Faculty from the university’s criminal justice department were tapped as resources by the news media recently.
Larry Gaines, chair of the department, was quoted in an article about officer-involved car shootings in San Bernardino County. An investigation by The Sun and KPCC found that officers in San Bernardino County shoot into moving cars at nearly double the rate of neighboring Los Angeles County.
“It is extremely dangerous when the police get into a gunfight with someone when they’re driving down the street, because basically you endanger citizens who are pedestrians or other occupants in other cars,” Gaines said. “But I guess there are a few occasions where the police have to do that, especially in cases where people are in danger or threatened.”
He suggested agencies instead try alternatives like spike strips that can be laid on the road to disable cars more safely.
An investigation by The Sun and KPCC found that officers in San Bernardino County shoot into moving cars at nearly double the rate of neighboring Los Angeles County. In 70 percent of the San Bernardino County cases, the person shot in the car was unarmed.
The article was published May 13, 2017, and also appeared in other Southern California News Group newspapers and KPCC. The complete article can be read at “Exclusive: San Bernardino County officers shoot into vehicles nearly double the rate as LA County, data shows.”
The Times-Picayune in New Orleans interviewed Brian Levin, criminal justice professor and director of the CSUSB Center for the Study of Hate and Extremism, in an article about law enforcement’s sometimes difficult decision when to decide whether reports of racially motivated threats rise to the level of a crime. The article stems from an incident in which a woman received from a former co-worker a crude drawing of a person hanging from a tree; she is black, the other person is white.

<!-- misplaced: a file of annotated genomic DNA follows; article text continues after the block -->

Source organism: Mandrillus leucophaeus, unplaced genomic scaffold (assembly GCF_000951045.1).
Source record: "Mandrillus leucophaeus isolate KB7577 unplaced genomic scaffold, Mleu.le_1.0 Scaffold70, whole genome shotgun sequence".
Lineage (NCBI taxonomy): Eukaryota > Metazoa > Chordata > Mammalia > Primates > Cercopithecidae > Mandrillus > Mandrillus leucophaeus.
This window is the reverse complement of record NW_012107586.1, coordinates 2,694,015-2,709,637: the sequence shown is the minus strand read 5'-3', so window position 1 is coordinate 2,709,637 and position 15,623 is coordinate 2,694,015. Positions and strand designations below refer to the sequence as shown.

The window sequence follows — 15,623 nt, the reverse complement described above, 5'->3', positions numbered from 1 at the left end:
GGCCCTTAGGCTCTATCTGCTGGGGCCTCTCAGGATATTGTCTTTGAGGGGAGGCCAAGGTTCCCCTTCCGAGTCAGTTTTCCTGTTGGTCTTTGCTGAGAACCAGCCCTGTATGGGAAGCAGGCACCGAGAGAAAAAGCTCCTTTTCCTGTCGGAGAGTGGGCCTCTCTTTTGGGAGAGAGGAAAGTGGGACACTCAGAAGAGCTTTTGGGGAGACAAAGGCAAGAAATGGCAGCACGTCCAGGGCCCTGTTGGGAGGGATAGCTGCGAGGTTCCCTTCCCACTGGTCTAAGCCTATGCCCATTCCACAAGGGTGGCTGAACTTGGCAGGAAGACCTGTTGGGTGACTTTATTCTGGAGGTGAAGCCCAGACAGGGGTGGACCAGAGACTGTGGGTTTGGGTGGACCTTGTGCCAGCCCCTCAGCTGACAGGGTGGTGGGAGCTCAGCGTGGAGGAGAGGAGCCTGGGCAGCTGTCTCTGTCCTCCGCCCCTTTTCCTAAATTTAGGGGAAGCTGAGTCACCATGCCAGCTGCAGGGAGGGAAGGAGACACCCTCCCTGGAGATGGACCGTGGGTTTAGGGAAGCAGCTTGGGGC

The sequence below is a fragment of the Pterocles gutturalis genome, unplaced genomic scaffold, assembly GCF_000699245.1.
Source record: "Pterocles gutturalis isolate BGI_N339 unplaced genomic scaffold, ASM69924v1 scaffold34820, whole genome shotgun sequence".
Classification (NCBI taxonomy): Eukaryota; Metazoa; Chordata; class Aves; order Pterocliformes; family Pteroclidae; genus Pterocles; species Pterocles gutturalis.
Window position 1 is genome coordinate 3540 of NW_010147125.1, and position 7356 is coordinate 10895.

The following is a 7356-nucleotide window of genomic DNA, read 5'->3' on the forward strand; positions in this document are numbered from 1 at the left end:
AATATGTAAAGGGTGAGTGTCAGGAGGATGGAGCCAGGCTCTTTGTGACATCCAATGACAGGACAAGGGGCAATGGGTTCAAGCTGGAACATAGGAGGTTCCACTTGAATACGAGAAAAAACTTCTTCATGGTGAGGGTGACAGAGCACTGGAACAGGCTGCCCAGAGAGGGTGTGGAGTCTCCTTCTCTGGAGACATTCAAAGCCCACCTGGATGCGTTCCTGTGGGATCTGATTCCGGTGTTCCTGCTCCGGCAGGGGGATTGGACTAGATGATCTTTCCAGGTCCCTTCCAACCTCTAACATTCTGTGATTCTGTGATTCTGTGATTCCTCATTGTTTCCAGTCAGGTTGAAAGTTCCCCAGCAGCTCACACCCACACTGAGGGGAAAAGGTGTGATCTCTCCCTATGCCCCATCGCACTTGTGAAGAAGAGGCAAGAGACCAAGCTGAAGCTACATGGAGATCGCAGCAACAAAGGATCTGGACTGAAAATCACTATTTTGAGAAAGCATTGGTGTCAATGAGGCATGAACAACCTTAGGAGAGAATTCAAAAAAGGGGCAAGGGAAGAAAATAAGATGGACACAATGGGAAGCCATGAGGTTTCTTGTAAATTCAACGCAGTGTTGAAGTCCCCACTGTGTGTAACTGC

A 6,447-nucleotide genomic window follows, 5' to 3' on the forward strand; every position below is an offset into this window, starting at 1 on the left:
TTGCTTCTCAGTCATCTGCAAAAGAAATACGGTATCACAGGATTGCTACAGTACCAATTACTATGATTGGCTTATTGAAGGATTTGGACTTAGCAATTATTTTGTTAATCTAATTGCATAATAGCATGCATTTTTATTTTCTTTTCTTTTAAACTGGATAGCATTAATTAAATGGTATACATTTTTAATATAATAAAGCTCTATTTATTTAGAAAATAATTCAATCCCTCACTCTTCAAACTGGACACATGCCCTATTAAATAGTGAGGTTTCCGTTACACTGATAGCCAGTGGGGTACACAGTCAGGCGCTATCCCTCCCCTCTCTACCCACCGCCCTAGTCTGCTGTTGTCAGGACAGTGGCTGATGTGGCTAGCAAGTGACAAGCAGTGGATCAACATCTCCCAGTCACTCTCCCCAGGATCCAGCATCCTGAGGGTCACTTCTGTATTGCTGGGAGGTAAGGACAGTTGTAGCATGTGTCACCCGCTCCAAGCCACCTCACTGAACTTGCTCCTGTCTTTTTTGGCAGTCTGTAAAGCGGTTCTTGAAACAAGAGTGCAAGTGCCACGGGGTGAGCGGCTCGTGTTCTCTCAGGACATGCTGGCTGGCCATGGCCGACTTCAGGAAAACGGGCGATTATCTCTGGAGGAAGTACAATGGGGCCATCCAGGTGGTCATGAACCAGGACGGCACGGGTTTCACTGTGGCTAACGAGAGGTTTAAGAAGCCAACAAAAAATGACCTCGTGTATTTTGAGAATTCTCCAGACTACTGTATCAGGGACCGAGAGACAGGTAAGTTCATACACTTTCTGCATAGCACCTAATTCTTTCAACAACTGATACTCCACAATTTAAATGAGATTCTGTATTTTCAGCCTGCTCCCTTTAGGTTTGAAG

“The question that exists with all hate crimes is whether an actual crime was committed and whether bias was a motivation or a substantial factor,” Levin said. “How broad and deep is the evidence and how easy would it be to prove in court? And would a reasonable person under that context take that as a threat, as opposed to some kind of crude insult?”
Levin cited the case of 47-year-old Wayne Spindler who was arrested last year after submitting a comment card to Los Angeles City Council President Herb Wesson that included a drawing of a Ku Klux Klan member, a racial slur, and a man hanging from a tree by a noose. Wesson is black and Spindler is white. The Los Angeles County District Attorney’s Office declined to prosecute Spindler because they said they couldn’t prove the card was an actual threat, according to the Los Angeles Daily News.
“Being an awful bigot is not against law and neither is expressing it. Making a criminal threat is against the law but threats are difficult to prosecute generally,” Levin said. “There’s also been a coarsening of the discourse in our society, so what constitutes a threat is something that’s not always clear.”
The article was published May 15, 2017, and can be read at “Woman says co-worker’s sketch of person hanging from tree a threat; police disagree.”
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